Amplifier problem, 1.5A Bias current ?! - diyAudio
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Old 21st March 2012, 02:44 PM   #1
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Default Amplifier problem, 1.5A Bias current ?!

Okay so I recently bought an old 70's amp made here in New Zealand by National/Panasonic. Quite a decent looking amp, large transformer, steel chassis, nice wooden cabinet and aluminium front panel, typical styling of the era etc. Turned it on and apart from a slight mains buzz (yet to be investigated, related problem maybe?) it seemed to work fine and sounded nice.

Then I noticed its temperature. Just being turned on and idle, the output devices started to get very hot, too hot to touch. I measured the voltage over one of the 0.45 ohm emitter resistors, and measured .67V, that works out at almost 1.5A idle current! I turned it off immediately, and started to examine the board for a bias trimpot. I find where one would normally go, but instead had two fixed resistors installed in place of a pot. Funnily enough, the pcb was designed to use two discrete resistors or a trimpot, each having their own dedicated through holes, so it was made like this at the factory.

I found a 5k trim pot that fitted in the space, and replaced the resistors and installed the pot. Using the pot I was able to bring the idle current down to around 1A but no lower.

Both channels were set up the same and exhibited the same behaviour, would there likely be some fault in this amp or is it possibly a class A amplifier? I can't find any info or schematics on the net at all, so am not really sure where to start looking other than removing and testing each component etc. Its quite obvious that its producing much more heat than it was designed to. I have looked and could not find a bias diode, so its probably using a transistor. If the bias transistor blew, would it maybe cause similar symptoms? Any help on this would be greatly appreciated.
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Old 21st March 2012, 03:32 PM   #2
Bone is offline Bone  United Kingdom
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Class A bias!
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Old 21st March 2012, 05:09 PM   #3
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With both channels the same I would suspect it's class A or A/B and biased well into A. So why do you say "Its quite obvious that its producing much more heat than it was designed to."? Does it not have sufficient heatsink? If it is class A, I would expect it to have a lot of heatsink. Another clue might be high wattage or current (fuse?) input rating compared to power output watts rating.
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Old 21st March 2012, 05:13 PM   #4
RJM1 is offline RJM1  United States
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Does it have a model number?
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Old 21st March 2012, 05:44 PM   #5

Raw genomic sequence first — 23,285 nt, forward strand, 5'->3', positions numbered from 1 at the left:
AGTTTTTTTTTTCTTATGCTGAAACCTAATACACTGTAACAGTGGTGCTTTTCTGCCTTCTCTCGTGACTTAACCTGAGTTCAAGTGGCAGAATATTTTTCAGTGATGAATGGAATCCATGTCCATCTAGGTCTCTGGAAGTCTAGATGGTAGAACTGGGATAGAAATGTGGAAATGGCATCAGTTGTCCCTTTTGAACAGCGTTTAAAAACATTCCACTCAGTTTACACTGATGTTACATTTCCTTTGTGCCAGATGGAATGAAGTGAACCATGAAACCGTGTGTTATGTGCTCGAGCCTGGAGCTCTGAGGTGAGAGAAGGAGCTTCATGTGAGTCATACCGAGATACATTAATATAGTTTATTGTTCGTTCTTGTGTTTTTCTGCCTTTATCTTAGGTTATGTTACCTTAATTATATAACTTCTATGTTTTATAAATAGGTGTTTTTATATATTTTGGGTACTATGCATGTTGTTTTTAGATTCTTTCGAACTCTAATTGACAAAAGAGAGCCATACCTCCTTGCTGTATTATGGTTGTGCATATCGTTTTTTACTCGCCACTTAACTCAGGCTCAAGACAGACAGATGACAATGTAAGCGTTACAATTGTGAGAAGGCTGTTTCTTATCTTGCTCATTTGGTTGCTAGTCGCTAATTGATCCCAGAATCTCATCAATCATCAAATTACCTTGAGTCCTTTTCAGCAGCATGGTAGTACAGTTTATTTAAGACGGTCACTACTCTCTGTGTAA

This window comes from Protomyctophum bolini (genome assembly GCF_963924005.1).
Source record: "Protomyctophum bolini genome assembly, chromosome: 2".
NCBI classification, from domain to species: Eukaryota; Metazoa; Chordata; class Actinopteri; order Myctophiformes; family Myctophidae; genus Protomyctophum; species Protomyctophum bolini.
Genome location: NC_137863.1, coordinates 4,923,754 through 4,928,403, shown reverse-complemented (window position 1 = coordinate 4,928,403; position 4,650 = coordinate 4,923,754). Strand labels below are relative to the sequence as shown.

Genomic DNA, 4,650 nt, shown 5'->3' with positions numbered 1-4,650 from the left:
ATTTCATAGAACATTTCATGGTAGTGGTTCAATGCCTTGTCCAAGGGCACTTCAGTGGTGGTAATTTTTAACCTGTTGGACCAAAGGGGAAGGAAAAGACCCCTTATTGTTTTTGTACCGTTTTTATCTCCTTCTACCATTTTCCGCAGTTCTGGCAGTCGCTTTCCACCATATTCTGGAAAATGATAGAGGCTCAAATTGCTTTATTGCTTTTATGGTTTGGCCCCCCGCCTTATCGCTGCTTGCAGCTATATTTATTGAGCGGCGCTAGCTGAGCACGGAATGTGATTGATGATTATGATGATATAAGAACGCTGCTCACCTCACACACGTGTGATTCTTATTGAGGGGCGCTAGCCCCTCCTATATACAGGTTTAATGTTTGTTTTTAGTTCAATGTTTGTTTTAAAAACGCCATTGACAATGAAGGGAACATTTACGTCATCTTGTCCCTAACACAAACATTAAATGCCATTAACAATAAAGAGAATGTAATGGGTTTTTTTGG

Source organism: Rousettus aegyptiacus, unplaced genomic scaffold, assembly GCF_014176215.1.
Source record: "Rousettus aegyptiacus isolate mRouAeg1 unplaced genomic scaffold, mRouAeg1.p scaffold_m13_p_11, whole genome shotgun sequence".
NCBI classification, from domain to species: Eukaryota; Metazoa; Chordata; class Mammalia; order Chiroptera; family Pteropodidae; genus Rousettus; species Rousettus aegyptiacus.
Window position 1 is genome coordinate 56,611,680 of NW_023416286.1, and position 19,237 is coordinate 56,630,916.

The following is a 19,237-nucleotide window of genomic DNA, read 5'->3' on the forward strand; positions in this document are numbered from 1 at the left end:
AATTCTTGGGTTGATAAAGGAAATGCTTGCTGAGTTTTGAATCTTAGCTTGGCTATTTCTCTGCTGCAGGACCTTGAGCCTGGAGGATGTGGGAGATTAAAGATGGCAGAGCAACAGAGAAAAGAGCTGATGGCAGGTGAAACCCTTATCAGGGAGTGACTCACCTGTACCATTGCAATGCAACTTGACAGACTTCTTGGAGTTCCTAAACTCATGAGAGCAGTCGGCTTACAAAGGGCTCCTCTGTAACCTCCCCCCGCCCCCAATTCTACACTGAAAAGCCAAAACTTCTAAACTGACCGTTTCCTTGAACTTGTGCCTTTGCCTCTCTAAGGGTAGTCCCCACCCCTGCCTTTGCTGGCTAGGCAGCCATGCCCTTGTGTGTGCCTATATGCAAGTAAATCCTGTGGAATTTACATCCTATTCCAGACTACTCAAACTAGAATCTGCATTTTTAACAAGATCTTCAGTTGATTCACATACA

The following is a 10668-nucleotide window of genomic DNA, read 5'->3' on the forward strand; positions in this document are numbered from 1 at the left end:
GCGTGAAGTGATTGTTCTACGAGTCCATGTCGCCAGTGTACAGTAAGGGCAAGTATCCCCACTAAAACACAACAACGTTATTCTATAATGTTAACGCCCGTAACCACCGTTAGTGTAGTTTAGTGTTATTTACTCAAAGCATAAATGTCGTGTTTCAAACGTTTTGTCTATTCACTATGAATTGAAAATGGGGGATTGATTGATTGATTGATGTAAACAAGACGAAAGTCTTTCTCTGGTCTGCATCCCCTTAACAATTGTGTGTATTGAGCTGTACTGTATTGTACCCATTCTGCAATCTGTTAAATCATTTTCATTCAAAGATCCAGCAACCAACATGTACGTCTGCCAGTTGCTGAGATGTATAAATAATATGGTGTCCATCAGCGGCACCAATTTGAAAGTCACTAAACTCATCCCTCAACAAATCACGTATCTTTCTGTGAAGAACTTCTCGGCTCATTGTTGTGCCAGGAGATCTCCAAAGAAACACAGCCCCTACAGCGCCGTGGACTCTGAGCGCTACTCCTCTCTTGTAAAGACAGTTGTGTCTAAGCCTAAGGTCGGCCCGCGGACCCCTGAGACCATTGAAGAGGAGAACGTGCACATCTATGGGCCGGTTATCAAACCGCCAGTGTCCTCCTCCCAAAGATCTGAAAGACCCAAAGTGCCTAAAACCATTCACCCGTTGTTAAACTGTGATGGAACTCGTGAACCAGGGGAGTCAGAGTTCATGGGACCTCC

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Quote:
Originally Posted by cyclecamper View Post
So why do you say "Its quite obvious that its producing much more heat than it was designed to."?


Have Panasonic ever designed an amplifier in real class A?
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Old 21st March 2012, 05:48 PM   #6
AndrewT is offline AndrewT  Scotland
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Is it possible you have 230Vac mains and the amplifier is set to receive 115Vac?
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Old 22nd March 2012, 04:19 PM   #7
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Thanks for your replies. It is definitely made for 240 VAC, as it was made in New Zealand. The heatsinks consist of a flat piece of aluminium sheet bent into a large U shape with the two output devices mounted on the bottom, and to one flat side of the U there are two more similar heatsinks mounted lengthwise. Hard to explain clearly, so have drawn a diagram that hopefully better explains it.
Pretty simple, 3 bits of sheet bent in a U, the ends of two of them joined to the side of one. In the diagram, the dotted lines show the edges etc, and the two red circles indicate the position of the two output devices. There is one such heatsink assembly per channel.
Model number is National NM27-114. Its a nice looking amp, and I was going to start the process of replacing the DIN connectors with RCA's and binding posts, but then I noticed how hot it was getting. Compared to the likes of a Musical Fidelity A100 which has a similar output arrangement designed to be biased into class A and uses the entire case as a heatsink, the heatsinking on this amp is pretty minimal.
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Last edited by flyingtele; 22nd March 2012 at 04:22 PM.
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Old 22nd March 2012, 04:39 PM   #8
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place pictures of your amplifier ...true documentation is hard to find for this machine

To my understanding here was never a Class A made amplifier from National but i might be wrong ....

There is a number of reasons for this to happen but first i dlike to see some pictures

kind regards sakis
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Old 22nd March 2012, 04:54 PM   #9
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sure, will take some photos once I get a chance and upload them.
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Old 22nd March 2012, 05:04 PM   #10
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good ... i ll keep an eye
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